A **graph** is an abstract data structure
with **nodes** (or **vertices**)
that are connected by **edges**.

They're useful in cases where you have *things that connect to other things*.
Nodes and edges could, for example, respectively represent cities and highways,
routers and ethernet cables, or Facebook users and their friendships.

Two nodes connected by an edge (like A
and B) are **adjacent**
or **neighbors**.

The **degree** of a node is the number of edges connected
to the node.

Graphs can be **directed**
or **undirected**. In directed graphs, edges point from
the node at one end to the node at the other end. In undirected
graphs, the edges simply connect the nodes at each end.

In a directed
graph, nodes have an **indegree** and
an **outdegree**.

If a graph is **weighted**, each edge has a "weight." The
weight could, for example, represent the distance between two
locations, or the cost or time it takes to travel between the
locations.

A graph is **cyclic** if it has a cycle—an unbroken
series of nodes with no repeating nodes or edges that connects back to
itself. Graphs without cycles are **acyclic**.

A **loop** is an edge that connects a node to itself.

Graphs are commonly represented in several ways. Let's take this graph as an example:

**Edge list**

A list of all the edges in the graph:

Since node 1 has edges to nodes 2 and 3, [1, 2] and [1, 3] are in the edge list.

Sometimes it's helpful to pair our edge list with a list of all the *nodes*. For example, what if a node doesn't have *any* edges connected to it? It wouldn't show up in our edge list at all!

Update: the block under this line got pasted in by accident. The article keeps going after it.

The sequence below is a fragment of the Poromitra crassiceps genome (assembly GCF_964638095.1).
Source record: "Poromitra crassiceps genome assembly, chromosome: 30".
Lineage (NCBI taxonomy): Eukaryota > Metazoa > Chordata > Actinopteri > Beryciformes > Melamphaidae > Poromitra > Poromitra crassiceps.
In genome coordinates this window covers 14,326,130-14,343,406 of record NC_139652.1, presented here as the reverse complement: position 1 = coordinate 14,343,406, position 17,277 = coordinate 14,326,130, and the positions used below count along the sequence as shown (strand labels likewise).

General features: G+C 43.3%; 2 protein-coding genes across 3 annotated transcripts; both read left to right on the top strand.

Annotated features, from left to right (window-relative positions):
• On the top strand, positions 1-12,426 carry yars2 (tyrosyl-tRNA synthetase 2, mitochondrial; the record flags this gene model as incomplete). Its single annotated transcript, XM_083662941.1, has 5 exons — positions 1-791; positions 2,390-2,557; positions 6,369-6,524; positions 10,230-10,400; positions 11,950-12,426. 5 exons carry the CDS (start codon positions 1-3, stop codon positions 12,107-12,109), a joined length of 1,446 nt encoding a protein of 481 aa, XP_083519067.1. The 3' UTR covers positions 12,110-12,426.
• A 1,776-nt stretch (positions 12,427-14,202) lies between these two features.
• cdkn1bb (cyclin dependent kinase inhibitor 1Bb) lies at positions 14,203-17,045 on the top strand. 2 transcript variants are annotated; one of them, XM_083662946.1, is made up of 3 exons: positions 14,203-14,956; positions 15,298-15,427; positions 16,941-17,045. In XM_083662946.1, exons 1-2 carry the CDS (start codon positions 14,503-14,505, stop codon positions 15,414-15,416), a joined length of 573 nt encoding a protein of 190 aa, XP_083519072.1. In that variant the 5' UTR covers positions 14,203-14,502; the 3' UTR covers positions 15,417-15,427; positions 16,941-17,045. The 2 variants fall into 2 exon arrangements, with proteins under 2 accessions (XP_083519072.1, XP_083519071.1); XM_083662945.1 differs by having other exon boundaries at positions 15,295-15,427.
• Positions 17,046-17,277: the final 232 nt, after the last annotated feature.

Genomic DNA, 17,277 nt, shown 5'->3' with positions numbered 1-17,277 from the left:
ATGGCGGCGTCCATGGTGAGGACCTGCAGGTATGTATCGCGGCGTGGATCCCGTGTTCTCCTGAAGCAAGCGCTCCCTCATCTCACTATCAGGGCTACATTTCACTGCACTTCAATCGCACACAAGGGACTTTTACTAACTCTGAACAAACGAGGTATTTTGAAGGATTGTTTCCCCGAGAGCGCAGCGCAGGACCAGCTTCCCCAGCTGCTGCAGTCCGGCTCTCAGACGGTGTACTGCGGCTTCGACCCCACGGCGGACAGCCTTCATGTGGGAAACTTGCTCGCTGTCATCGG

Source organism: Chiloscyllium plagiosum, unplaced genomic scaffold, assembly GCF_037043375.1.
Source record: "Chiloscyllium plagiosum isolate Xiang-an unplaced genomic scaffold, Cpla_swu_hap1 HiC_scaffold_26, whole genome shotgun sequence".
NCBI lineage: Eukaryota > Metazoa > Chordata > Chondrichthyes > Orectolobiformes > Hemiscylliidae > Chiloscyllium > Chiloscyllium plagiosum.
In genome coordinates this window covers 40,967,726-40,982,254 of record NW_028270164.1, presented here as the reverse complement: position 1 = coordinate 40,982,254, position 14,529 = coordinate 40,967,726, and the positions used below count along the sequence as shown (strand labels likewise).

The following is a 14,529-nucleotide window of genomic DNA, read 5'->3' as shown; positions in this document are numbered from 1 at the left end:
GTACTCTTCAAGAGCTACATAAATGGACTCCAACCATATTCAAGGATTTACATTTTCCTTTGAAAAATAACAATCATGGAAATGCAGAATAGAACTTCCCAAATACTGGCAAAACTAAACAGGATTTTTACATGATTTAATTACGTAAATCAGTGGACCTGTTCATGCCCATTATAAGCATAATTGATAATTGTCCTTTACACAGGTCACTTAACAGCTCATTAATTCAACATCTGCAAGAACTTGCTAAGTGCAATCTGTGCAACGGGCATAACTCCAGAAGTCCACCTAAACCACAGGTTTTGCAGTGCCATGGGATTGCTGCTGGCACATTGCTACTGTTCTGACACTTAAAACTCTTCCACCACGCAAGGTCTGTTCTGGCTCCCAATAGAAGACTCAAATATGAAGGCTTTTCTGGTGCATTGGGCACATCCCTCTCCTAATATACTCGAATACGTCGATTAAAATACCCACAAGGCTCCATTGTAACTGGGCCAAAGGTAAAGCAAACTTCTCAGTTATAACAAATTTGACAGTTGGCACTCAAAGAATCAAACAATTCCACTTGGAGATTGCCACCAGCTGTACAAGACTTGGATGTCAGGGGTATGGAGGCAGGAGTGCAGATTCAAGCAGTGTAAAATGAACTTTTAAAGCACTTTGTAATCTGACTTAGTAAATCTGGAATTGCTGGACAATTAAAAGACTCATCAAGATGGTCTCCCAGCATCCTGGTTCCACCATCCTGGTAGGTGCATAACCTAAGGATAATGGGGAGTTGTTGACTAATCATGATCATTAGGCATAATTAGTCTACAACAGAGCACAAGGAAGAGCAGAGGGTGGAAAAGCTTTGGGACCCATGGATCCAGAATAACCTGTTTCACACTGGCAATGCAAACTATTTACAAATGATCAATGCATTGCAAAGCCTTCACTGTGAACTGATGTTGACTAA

**Adjacency list**

A list where the index represents the node and the value at that index is a list of the node's neighbors:

Since node 1 has edges to nodes 2 and 3, graph[1] has the adjacency list [2, 3].

We could also use a dictionary where the keys represent the node and the values are the lists of neighbors.

This would be useful if the nodes were represented by strings, objects, or integers that aren't sequential from a low number.

**Adjacency matrix**

A matrix of 0s and 1s indicating whether node x connects to node y (0 means no, 1 means yes).

Since node 1 has edges to nodes 2 and 3, graph[1][2] and graph[1][3] have value 1.

### See also:

- Breadth-First Search (BFS) and Breadth-First Traversal
- Depth-First Search (DFS) and Depth-First Traversal
- Binary Trees
- Linked Lists

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